A Brief History of Parenting – Part 3/3

June 13, 2011

As you may have learned in Part One and Two, Old-World parenting was an improvement over the way children grew up before the 18th century and the Chinese may have learned this parenting method from the invading Western nations after The Opium Wars.

However, parenting methods developed further and by the 1960s, according to research, the best method of parenting is not Authoritarian but Authoritative, which is characterized by moderate demands with moderate responsiveness.

The authoritative parent is firm but not rigid, willing to make an exception when the situation warrants. The authoritative parent is responsive to the child’s needs but not indulgent. Baumrind makes it clear that she favors the authoritative style.

The worst parenting style represents what studies show are the “average” child and parent in the United States today.  These parents are Permissive, Uninvolved or a combination of both.

Since the “average” parent in the US today talks to his or her child less than five minutes a day and the “average” child spends more than 10 hours a day dividing his or her time between watching TV, playing video games, listening to music, social networking on sites such as Facebook, or sending hundreds of text messages monthly, it is obvious what the results are. Source: Media Literacy Clearinghouse

Since the Permissive and/or Uninvolved parent has few requirements for mature behavior, children may lack skills in social settings. While they may be good at interpersonal communication, they lack other important skills such as sharing. The child may also fear becoming dependent on other people, are often emotionally withdrawn, tend to exhibit more delinquency during adolescence, feels fear and anxiety or stress due to lack of family support and had an increased risk of substance abuse.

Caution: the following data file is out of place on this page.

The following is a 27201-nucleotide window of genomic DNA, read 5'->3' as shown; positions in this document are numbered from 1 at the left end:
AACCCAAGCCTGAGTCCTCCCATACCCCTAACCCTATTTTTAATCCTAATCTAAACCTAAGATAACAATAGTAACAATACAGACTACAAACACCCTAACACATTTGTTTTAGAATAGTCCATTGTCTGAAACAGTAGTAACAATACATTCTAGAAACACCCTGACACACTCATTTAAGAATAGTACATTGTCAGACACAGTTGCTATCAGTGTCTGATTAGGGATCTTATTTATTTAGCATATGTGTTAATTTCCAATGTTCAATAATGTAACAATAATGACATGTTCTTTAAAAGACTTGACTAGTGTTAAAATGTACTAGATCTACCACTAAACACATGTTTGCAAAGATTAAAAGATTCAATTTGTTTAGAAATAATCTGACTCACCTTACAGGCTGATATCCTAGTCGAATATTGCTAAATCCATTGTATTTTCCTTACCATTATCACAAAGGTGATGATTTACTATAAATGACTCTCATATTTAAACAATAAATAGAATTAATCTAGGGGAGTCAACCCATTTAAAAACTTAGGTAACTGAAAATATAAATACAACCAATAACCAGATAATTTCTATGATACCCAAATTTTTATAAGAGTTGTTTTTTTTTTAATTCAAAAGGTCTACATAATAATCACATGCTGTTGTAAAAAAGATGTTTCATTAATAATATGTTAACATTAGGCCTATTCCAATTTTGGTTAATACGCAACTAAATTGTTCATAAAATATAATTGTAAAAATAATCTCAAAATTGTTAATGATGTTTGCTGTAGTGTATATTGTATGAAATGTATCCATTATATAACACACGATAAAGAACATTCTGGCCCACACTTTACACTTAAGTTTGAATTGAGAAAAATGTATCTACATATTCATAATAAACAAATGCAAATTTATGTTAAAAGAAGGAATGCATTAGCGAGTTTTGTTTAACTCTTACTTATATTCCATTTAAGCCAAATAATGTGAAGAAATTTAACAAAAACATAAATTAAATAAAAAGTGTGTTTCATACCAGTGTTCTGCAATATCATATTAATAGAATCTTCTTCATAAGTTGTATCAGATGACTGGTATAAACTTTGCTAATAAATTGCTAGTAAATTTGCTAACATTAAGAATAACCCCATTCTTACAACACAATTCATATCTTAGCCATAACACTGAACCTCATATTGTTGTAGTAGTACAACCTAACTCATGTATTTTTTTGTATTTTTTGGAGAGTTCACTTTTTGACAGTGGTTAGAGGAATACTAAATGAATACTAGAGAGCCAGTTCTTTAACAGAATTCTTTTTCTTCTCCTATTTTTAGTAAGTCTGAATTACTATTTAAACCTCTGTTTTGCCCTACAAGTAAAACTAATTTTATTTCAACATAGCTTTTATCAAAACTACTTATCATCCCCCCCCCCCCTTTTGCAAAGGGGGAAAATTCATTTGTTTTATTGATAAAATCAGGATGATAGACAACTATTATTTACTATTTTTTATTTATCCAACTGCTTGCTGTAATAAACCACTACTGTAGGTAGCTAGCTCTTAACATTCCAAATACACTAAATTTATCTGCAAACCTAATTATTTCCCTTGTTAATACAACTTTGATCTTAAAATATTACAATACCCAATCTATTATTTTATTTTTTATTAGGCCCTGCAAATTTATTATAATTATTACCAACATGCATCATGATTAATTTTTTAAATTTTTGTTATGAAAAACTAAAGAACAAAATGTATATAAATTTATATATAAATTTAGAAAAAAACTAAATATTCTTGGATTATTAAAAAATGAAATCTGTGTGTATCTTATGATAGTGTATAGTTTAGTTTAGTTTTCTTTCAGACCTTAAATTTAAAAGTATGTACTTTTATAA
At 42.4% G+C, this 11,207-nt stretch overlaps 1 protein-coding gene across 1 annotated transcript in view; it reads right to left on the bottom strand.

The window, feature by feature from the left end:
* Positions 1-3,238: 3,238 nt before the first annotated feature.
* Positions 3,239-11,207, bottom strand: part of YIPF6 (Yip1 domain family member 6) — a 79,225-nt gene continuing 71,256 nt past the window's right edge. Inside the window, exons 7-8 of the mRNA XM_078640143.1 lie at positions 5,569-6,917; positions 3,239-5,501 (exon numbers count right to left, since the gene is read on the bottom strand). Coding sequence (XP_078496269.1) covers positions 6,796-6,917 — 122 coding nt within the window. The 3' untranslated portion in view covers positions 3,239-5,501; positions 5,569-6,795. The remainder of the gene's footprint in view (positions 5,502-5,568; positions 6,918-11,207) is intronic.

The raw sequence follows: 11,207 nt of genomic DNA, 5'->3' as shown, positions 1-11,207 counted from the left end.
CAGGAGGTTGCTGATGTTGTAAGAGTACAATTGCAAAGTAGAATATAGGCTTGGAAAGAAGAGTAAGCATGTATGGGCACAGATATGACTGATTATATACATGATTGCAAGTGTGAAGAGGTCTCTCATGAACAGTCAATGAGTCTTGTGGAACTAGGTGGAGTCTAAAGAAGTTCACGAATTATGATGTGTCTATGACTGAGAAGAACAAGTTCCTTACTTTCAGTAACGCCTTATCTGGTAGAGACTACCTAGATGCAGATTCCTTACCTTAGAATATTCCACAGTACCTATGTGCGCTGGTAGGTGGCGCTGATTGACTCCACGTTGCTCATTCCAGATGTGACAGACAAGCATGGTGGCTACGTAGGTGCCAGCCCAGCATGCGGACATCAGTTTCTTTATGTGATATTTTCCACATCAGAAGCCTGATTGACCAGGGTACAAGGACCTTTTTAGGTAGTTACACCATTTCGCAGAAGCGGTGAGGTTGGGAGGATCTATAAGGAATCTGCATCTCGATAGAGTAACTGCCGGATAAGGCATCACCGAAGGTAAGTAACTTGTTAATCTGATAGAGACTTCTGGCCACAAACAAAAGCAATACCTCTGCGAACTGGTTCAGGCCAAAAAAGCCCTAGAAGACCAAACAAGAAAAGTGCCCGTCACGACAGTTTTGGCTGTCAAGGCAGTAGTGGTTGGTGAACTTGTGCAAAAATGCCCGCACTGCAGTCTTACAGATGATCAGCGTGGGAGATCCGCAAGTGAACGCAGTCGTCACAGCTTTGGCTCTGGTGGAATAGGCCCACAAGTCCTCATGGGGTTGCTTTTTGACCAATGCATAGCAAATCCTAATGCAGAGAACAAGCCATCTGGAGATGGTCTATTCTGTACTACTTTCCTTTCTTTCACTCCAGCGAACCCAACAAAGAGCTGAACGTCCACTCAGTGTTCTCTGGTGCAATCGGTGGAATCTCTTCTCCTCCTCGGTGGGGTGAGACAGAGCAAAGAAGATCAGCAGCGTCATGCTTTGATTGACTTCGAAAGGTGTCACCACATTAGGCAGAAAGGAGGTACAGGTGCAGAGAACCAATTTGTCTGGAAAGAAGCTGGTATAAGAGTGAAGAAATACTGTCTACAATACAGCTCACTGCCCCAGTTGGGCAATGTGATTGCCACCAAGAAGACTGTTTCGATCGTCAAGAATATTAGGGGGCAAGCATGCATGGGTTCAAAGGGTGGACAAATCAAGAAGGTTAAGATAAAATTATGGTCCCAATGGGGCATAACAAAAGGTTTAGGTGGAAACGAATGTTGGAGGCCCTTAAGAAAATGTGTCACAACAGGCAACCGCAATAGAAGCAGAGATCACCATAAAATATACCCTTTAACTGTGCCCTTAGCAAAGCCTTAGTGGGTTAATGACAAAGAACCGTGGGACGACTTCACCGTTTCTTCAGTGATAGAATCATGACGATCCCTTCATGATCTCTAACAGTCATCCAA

Return to A Brief History of Parenting – Part 2 or start with Part One.

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Lloyd Lofthouse is the award-winning author of “The Concubine Saga”, My Splendid Concubine & Our Hart. When you love a Chinese woman, you marry her family and culture too.

To subscribe to “iLook China”, look for the “Subscribe” button at the top of the screen in the menu bar, click on it then follow directions.


Education Chinese Style – Part 6

February 11, 2010

Guess who taught me to read—my mother. When I was seven, education experts said I would never read. My mother didn’t blame them. She blamed herself and went to work to fix the problem. She told me she came home from that meeting and cried. Then she got out the coat hanger.

No matter how much I complained, I learned to read at home. Today, many American parents don’t spend enough time with their children.

Inside a Shanghai Bookstore

In America, many kids don’t like to read. To get the students I taught to read for half-an-hour a day was like pulling teeth with oily fingers. Instead, they watch television or spend hours on the Internet or hang out with friends after school.

The largest bookstore in Shanghai, China, is several stories tall with elevators and escalators. You have to wait in line to reach another floor. The bookstores I visit in Shanghai when I’m there are always crowded. On the other hand, in the United States bookstores are going out of business as if a book plague struck. In China, new ones are opening all the time.

  See Part 1

Lloyd Lofthouse is the author of the award winning novels My Splendid Concubine and Our Hart.